The European Parliament narrowly voted on 11 September to cap the use of first-generation biofuels with negative indirect land use change, or ILUC effects. According to the Parliament, first-generation biofuels should account for no more than 6% of the 10% target for renewable energy use in transport by 2020 under the EU Renewable Energy Directive. This vote is expected to speed Europe’s transition to biofuels produced from sources that do not disrupt current land use patterns, such as algae and waste.
By a close 356-327-14 vote, the Parliament advanced a proposal to ensure that advanced biofuels with low ILUC effects account for at least 2.5 per cent of energy consumption in transport by 2020. The Parliament first-reading position also recognizes under the Renewable Energy Directive biofuels derived from bacteria and Carbon Capture Utilisation for transport purposes, which will benefit the aviation sector as well.
The Sustainable Aviation Fuel Users Group (or SAFUG, a consortium of airlines and aerospace firms of which Boeing is a part) has called for policymakers to consider mechanisms to lower the contribution of high ILUC risk biofuels and create incentives for sustainable fuels that have been certified as low risk of ILUC. SAFUG members made a public pledge to promote robust standards for sustainable aviation fuels.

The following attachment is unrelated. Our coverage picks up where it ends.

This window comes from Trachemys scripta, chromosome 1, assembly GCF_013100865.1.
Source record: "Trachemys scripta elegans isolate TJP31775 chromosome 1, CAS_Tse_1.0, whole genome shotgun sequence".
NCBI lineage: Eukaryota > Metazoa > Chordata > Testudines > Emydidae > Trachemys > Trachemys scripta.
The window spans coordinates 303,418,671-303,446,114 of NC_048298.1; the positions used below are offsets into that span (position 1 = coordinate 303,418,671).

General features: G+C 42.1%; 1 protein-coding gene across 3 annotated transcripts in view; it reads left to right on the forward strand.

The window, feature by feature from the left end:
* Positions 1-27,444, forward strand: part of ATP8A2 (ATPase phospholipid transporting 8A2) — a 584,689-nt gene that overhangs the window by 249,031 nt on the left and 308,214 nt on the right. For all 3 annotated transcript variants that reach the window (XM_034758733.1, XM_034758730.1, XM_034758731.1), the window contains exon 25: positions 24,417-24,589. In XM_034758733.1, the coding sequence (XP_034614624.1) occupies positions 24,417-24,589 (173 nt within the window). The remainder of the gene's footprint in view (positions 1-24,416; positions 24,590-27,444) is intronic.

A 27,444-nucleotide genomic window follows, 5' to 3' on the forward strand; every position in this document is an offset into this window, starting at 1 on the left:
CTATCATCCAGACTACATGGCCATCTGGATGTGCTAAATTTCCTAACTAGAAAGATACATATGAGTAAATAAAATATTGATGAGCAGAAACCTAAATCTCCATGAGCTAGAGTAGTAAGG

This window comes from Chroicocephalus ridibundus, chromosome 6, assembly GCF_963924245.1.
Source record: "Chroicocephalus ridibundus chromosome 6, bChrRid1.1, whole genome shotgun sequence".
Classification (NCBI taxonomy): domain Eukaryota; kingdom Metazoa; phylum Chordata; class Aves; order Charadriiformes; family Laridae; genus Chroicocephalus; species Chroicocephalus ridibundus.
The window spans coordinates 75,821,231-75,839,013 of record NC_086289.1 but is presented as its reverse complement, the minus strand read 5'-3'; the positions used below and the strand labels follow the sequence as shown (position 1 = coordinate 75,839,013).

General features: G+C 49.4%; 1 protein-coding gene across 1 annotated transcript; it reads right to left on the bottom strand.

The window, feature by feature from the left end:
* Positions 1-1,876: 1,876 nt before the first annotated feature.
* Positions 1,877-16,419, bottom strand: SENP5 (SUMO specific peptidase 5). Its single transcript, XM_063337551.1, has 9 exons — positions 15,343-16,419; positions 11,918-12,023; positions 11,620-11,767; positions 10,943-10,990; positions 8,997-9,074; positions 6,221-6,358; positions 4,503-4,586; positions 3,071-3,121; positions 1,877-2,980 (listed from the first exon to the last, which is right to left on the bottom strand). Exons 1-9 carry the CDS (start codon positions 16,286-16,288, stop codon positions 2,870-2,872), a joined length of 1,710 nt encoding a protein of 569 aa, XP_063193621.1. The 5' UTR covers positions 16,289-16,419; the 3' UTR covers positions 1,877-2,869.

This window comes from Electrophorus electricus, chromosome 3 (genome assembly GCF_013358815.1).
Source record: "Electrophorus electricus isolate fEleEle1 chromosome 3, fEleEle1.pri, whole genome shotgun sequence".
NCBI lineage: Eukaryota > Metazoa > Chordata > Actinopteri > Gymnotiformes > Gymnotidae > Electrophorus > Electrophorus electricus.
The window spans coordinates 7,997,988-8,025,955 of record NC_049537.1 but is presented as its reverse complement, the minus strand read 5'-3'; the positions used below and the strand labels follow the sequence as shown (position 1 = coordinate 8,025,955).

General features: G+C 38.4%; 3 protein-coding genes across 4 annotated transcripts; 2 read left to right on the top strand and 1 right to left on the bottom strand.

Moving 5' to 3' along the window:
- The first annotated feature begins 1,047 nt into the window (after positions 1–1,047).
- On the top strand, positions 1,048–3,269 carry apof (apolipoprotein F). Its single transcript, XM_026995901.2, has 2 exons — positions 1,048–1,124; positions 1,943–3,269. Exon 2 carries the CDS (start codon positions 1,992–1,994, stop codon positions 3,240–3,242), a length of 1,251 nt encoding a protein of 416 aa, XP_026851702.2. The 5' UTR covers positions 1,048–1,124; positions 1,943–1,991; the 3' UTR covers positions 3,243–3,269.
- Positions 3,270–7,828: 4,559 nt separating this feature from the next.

The aviation industry is committed to developing high-efficiency, sustainable advanced biofuels. These fuels can reduce the sector’s carbon footprint, provide a more diverse (and thus resilient) supply of energy, and develop a new, environmentally progressive industry. And as the industry develops these fuels, it is working to ensure they avoid ILUC effects.
On 11 September, the Parliament vote fell two short of providing a mandate to the Rapporteur to negotiate with EU member states, which means that the member states must seek a common position on their own that will need to be reconciled with the Parliament vote if different.